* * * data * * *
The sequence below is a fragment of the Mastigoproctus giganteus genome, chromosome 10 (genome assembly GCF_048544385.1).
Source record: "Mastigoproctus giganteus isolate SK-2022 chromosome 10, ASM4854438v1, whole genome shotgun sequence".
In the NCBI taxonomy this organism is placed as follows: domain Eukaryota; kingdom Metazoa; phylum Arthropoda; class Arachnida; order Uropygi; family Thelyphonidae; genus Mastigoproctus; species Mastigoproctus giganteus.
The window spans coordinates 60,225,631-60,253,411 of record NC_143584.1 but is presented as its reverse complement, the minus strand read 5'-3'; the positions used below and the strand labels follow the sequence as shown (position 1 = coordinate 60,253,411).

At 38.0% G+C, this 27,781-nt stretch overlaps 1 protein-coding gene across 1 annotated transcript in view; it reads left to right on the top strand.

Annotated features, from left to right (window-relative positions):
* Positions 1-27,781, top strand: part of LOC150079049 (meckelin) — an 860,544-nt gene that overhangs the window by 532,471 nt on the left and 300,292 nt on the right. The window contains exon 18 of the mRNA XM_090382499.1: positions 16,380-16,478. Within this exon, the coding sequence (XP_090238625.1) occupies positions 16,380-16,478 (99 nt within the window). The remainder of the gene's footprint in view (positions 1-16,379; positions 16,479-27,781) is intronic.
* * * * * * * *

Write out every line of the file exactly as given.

The sequence below is a fragment of the Mastigoproctus giganteus genome, chromosome 10 (genome assembly GCF_048544385.1).
Source record: "Mastigoproctus giganteus isolate SK-2022 chromosome 10, ASM4854438v1, whole genome shotgun sequence".
In the NCBI taxonomy this organism is placed as follows: domain Eukaryota; kingdom Metazoa; phylum Arthropoda; class Arachnida; order Uropygi; family Thelyphonidae; genus Mastigoproctus; species Mastigoproctus giganteus.
The window spans coordinates 60,225,631-60,253,411 of record NC_143584.1 but is presented as its reverse complement, the minus strand read 5'-3'; the positions used below and the strand labels follow the sequence as shown (position 1 = coordinate 60,253,411).

At 38.0% G+C, this 27,781-nt stretch overlaps 1 protein-coding gene across 1 annotated transcript in view; it reads left to right on the top strand.

Annotated features, from left to right (window-relative positions):
* Positions 1-27,781, top strand: part of LOC150079049 (meckelin) — an 860,544-nt gene that overhangs the window by 532,471 nt on the left and 300,292 nt on the right. The window contains exon 18 of the mRNA XM_090382499.1: positions 16,380-16,478. Within this exon, the coding sequence (XP_090238625.1) occupies positions 16,380-16,478 (99 nt within the window). The remainder of the gene's footprint in view (positions 1-16,379; positions 16,479-27,781) is intronic.